The second episode does, in fact, indicate that Robert has lied, giving a revelation about the disappearance of his first wife, Kathleen Durst, who went missing in 1982 and was never found. Robert admits to Jarecki that he lied to the NYPD when he reported her missing, fabricating an alibi so detectives would “leave me alone.” Durst has long been suspected in her disappearance. He says in the show that she had returned home from a dinner party at a friend’s house and said she wanted to go to their apartment in the city. They argued, he said, which really meant there was pushing and shoving. She eventually agreed to take a train and he drove her to the station.
Days later, Durst walked into the 20th Precinct on the Upper West Side and reported Kathleen missing. Relaying the narrative of that evening, he told a detective he had driven back his house after dropping her at the station. He said he stopped by for a drink with a neighbor. Then he called Kathie from a payphone and confirmed she had arrived in the city. Or so he claimed. “That’s what I told the police,” Robert said. “I was hoping that would make everything go away.” In other words, he told the story so police wouldn’t immediately suspect him. He hoped they would accept his story and treat wife’s disappearance as a missing-person case. “They’re going to leave me alone, now,” he says he was thinking.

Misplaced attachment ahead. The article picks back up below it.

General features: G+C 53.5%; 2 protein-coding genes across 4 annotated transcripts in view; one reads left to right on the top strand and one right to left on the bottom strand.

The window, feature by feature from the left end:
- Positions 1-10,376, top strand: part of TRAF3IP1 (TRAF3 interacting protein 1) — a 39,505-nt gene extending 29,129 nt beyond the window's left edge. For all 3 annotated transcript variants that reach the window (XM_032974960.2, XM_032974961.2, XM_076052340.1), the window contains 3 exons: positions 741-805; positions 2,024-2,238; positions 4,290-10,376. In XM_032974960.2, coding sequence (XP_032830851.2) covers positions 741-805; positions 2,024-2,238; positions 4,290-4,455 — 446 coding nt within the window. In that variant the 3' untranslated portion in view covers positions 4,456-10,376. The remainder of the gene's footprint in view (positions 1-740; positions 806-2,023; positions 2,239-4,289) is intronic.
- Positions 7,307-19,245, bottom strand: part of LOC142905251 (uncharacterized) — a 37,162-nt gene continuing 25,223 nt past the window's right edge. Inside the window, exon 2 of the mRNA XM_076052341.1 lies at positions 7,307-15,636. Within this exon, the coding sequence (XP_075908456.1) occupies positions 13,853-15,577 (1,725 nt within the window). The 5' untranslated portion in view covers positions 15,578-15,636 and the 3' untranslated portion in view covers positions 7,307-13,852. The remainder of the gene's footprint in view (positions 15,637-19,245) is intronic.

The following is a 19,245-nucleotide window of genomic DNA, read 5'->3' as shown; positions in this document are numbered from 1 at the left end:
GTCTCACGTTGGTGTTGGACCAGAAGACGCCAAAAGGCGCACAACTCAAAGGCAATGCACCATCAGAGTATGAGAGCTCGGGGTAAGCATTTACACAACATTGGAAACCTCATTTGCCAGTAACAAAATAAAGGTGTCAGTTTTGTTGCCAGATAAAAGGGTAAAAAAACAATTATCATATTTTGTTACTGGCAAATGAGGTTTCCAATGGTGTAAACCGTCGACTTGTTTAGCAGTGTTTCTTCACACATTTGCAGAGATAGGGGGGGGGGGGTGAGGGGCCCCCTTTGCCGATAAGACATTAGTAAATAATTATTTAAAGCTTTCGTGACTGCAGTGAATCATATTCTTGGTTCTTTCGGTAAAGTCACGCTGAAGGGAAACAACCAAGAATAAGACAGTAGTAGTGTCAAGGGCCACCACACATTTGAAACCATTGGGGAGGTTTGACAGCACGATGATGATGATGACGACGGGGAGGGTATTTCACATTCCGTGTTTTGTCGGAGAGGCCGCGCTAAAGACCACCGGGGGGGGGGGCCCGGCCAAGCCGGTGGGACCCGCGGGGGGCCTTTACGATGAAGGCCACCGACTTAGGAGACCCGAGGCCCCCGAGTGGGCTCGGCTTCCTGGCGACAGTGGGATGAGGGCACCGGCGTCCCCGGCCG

Did you actually end up speaking to her that night, Jarecki asks. “No,” he flatly replies.
She apparently did arrive at the apartment, though, and was noticed by the doorman. The next morning, Kathie, a fourth-year medical student, called the dean of her school to say she was sick and would not make it in. She was never heard from again.
Jarecki suggested on that much more would be revealed in the four other episodes, saying there were additional surprises. By the end of the series, he claimed, “You're going to know what happened.”
Source: Ryan Hutchins, Politico, January 30, 2015.
“On the night my mother died, Robert was not brought to the window by my father, Seymour, and asked to wave to my mother,” he writes. “I, and my three siblings, were awoken and whisked out of our house to our neighbors for the duration of the tragedy. The four of us were together the entire time and none of us witnessed the death of our mother.”